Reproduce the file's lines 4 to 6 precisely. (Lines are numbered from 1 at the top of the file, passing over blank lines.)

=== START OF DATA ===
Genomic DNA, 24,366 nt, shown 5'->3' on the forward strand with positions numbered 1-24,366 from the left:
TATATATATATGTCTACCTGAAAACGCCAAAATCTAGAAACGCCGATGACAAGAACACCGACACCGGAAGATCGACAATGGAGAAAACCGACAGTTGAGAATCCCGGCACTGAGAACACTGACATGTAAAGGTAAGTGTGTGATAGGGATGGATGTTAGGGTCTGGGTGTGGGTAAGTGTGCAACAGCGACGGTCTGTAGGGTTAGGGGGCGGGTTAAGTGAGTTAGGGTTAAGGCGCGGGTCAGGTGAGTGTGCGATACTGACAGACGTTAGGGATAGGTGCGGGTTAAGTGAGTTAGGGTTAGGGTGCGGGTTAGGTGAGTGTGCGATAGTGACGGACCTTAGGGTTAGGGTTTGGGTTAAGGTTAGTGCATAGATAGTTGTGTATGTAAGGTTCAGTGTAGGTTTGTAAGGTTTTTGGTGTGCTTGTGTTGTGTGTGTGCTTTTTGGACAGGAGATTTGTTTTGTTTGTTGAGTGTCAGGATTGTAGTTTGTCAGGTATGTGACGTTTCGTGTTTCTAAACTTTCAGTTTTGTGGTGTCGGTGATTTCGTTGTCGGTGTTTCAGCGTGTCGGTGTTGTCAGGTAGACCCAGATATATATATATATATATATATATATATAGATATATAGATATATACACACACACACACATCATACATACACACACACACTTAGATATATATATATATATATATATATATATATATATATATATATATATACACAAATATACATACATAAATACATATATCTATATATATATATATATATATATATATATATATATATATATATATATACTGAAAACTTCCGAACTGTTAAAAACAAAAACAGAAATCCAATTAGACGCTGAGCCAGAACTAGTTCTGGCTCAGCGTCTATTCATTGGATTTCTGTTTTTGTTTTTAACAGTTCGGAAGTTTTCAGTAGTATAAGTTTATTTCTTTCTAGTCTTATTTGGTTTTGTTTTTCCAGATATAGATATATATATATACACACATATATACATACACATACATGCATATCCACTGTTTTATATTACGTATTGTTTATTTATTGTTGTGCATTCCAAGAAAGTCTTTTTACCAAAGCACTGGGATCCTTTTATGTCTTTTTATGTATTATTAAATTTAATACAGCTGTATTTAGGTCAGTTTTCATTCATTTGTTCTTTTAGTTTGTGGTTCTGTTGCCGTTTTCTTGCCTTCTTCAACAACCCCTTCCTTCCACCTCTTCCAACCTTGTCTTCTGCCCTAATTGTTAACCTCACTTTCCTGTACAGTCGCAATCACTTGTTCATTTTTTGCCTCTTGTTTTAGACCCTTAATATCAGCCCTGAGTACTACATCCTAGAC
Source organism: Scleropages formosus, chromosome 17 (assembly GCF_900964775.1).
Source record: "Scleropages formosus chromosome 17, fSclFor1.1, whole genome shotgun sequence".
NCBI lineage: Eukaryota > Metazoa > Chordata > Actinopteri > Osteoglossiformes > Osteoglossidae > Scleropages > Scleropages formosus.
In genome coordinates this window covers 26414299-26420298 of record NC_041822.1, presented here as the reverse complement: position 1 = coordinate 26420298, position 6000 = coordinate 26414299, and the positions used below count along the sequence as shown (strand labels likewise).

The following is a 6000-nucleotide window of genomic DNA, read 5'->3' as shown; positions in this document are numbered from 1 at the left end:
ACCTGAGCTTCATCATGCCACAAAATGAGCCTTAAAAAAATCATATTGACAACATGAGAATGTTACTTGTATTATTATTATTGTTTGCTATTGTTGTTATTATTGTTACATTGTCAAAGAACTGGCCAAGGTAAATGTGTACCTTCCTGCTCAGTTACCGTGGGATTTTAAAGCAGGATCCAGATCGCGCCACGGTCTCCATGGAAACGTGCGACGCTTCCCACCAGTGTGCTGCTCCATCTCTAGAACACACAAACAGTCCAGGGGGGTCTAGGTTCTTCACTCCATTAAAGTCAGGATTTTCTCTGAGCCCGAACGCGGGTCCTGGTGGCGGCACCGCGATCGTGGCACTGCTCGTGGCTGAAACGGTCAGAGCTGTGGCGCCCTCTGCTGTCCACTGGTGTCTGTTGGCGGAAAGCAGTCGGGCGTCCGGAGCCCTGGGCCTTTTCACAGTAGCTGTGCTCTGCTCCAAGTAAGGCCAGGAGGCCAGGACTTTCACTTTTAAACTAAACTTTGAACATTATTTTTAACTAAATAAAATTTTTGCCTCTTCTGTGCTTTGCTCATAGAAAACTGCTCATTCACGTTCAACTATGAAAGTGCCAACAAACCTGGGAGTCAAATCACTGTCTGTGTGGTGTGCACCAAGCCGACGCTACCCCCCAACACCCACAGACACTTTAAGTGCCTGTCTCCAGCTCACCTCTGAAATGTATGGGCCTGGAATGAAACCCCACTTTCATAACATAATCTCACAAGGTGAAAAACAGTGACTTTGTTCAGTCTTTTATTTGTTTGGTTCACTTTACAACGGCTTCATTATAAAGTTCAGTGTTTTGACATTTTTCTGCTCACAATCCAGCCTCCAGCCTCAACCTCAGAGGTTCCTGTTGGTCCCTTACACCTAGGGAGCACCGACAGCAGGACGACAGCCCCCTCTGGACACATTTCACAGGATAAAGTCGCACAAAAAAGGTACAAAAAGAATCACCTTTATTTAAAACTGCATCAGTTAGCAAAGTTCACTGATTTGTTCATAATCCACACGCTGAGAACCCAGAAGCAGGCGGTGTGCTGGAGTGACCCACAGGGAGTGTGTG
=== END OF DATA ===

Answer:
Source record: "Scleropages formosus chromosome 17, fSclFor1.1, whole genome shotgun sequence".
NCBI lineage: Eukaryota > Metazoa > Chordata > Actinopteri > Osteoglossiformes > Osteoglossidae > Scleropages > Scleropages formosus.
In genome coordinates this window covers 26414299-26420298 of record NC_041822.1, presented here as the reverse complement: position 1 = coordinate 26420298, position 6000 = coordinate 26414299, and the positions used below count along the sequence as shown (strand labels likewise).